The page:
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## Auto-converted by kwiki2moinmoin v2005-10-07
'''cron''', '''at''' and '''anacron''' are system processes used for periodic command execution.
#language en
~-[[DebianWiki/EditorGuide#translation|Translation(s)]]: English - [[it/CronAnacronAtBatchSchedulers|Italiano]] - [[ru/CronAnacronAtBatchSchedulers|Русский]]-~
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'''cron''' and '''at''' differ in one respect. '''cron''' is based on an absolute timetable whereas '''at''' is relative. For example, a '''cron''' entry would execute a command every Thursday in February. An '''at''' entry would run a specific command exactly 23 hours and 17 minutes from now. DebPkg:cron, DebPkg:anacron and DebPkg:at are system processes used for periodic command execution.
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'''It's also worth mentioning DebianPackage:anacron here, as well.''' '''anacron''' allows tasks to be scheduled and performed when the system is not running 24 hours a day, 7 days a week. cron and at differ in one respect. cron is based on an absolute timetable whereas at is relative. For example, a cron entry would execute a command every Thursday in February. An at entry would run a specific command exactly 23 hours and 17 minutes from now.
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Debian comes with several housekeeping '''cron''' entries enabled by default. Each of these entries may be viewed by logging in as the appropriate user (likely root) and running the '''crontab''' command.
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Any user may view the system's scheduled tasks by looking at the /etc/crontab file: <<TableOfContents(2)>>
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$ cat /etc/crontab = cron =
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Debian does not come with any '''at''' entries enabled on a standard installation. To view any '''at''' entries that you have submitted, use the '''atq''' command. Debian comes with several housekeeping cron entries enabled by default. Each of these entries may be viewed by logging in as the appropriate user (likely root) and running the {{{crontab}}} command.

Any user may view the __system__'s scheduled tasks by looking at the files {{{/etc/crontab}}} and {{{/etc/cron.*/}}}

See:
 * [[DebianMan:1/crontab|crontab(1)]] - tool to maintain crontab files for individual users
 * [[DebianMan:5/crontab|crontab(5)]] - syntax of tables for driving cron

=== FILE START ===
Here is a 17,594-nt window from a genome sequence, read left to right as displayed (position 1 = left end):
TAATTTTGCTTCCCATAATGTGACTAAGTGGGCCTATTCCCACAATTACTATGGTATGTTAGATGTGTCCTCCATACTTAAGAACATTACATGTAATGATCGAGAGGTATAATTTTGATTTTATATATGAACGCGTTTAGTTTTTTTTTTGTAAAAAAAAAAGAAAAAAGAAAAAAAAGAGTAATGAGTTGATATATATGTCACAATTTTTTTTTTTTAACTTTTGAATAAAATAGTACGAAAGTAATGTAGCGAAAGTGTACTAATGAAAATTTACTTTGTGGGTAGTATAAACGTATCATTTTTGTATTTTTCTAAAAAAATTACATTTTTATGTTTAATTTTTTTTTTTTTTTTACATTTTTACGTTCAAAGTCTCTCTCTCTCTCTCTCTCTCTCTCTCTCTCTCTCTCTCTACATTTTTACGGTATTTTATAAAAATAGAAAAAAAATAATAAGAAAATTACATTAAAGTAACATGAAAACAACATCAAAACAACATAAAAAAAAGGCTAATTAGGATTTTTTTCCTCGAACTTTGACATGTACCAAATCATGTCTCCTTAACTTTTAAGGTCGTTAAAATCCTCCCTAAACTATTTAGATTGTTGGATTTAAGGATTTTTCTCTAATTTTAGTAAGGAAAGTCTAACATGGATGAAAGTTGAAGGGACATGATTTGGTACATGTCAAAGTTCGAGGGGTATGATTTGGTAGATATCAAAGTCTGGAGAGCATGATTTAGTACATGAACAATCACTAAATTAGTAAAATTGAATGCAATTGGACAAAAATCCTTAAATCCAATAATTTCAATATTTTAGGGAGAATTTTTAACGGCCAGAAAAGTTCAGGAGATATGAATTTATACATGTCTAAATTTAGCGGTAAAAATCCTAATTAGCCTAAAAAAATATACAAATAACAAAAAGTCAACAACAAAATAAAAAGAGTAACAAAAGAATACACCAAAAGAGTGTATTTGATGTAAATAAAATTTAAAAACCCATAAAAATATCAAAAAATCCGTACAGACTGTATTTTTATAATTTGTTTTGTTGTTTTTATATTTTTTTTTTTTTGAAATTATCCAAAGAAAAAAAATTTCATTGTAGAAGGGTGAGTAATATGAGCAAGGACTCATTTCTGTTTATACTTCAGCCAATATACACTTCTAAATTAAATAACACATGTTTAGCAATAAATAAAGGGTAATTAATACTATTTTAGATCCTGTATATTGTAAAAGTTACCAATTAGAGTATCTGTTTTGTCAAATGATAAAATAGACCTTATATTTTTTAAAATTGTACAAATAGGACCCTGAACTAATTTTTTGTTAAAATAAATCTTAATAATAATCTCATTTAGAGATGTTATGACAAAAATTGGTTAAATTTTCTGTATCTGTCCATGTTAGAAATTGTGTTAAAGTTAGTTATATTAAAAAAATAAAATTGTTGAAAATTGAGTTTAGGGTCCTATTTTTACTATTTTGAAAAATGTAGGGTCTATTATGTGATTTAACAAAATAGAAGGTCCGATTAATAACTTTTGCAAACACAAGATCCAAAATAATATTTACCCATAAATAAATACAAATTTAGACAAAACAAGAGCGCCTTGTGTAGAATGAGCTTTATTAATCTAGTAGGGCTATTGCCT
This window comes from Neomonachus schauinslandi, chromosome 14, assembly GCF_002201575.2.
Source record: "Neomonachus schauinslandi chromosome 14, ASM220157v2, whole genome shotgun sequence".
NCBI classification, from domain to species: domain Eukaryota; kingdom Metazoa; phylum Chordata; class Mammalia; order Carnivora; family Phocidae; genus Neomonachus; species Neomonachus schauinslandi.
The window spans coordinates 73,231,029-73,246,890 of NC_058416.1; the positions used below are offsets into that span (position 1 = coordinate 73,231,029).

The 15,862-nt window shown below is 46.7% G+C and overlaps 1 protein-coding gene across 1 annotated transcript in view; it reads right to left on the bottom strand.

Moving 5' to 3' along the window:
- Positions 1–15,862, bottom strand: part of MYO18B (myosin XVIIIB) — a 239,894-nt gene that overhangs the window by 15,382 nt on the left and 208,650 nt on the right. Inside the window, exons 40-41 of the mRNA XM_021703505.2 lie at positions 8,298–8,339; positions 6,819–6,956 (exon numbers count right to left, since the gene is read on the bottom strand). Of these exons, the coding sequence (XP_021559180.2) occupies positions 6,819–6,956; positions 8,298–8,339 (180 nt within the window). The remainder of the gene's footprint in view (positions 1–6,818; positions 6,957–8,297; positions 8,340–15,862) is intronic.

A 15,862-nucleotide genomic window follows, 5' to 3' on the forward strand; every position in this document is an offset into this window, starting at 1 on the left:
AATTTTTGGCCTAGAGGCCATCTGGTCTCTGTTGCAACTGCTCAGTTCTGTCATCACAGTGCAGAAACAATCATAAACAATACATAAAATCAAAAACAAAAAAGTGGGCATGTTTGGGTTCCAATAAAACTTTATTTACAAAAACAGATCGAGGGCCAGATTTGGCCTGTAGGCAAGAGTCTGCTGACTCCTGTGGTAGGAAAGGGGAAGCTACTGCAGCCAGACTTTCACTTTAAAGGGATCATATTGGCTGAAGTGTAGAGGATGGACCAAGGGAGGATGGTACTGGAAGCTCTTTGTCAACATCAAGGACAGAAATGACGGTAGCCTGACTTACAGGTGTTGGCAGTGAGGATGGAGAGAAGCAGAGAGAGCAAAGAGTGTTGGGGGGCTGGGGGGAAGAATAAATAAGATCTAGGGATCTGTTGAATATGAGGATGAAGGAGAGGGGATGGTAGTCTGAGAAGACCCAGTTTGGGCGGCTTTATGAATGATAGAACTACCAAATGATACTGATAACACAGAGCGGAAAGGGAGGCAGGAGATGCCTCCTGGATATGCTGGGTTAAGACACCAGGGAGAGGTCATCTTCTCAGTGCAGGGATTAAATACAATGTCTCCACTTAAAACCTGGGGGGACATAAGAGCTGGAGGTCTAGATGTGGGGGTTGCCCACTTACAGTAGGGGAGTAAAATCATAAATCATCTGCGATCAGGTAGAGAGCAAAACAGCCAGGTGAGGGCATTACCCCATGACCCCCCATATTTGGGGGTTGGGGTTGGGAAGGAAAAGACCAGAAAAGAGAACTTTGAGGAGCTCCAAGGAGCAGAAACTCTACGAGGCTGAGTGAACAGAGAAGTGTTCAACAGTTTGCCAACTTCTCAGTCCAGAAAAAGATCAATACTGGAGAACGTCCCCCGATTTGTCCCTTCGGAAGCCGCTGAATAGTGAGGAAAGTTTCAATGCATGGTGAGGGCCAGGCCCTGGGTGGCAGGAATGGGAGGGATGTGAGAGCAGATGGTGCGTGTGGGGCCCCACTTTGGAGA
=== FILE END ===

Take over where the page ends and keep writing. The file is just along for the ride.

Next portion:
= anacron =

It's also worth mentioning anacron here, as well. anacron allows tasks to be scheduled and performed when the system is not running 24 hours a day, 7 days a week (It's installed by default by Debian-Installer on laptops, and with the desktops task).

Any user may view the system's scheduled tasks by looking at the {{{/etc/anacrontab }}}file:
{{{
 $ cat /etc/anacrontab
}}}

See:
 * [[DebianMan:5/anacrontab|anacrontab(5)]] - configuration file for anacron
 * [[DebianMan:8/anacron|anacron(8)]] - runs commands periodically

= at =
{{{at}}} (and {{{batch}}}) execute a command at a later time (once). Debian does not come with any at entries enabled on a standard installation.

To view any at entries that you have submitted, use the {{{atq}}} command.

See:
 * [[DebianMan:1/at|at(1)]] - manpage
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Translation(s): English - Italiano - Русский

cron, anacron and at are system processes used for periodic command execution.

cron and at differ in one respect. cron is based on an absolute timetable whereas at is relative. For example, a cron entry would execute a command every Thursday in February. An at entry would run a specific command exactly 23 hours and 17 minutes from now.

Contents

  1. cron
  2. anacron
  3. at

cron

Debian comes with several housekeeping cron entries enabled by default. Each of these entries may be viewed by logging in as the appropriate user (likely root) and running the crontab command.

Any user may view the system's scheduled tasks by looking at the files /etc/crontab and /etc/cron.*/

See:

  • crontab(1) - tool to maintain crontab files for individual users

  • crontab(5) - syntax of tables for driving cron

anacron

It's also worth mentioning anacron here, as well. anacron allows tasks to be scheduled and performed when the system is not running 24 hours a day, 7 days a week (It's installed by default by Debian-Installer on laptops, and with the desktops task).

Any user may view the system's scheduled tasks by looking at the /etc/anacrontab file:

 $ cat /etc/anacrontab

See:

at

at (and batch) execute a command at a later time (once). Debian does not come with any at entries enabled on a standard installation.

To view any at entries that you have submitted, use the atq command.

See: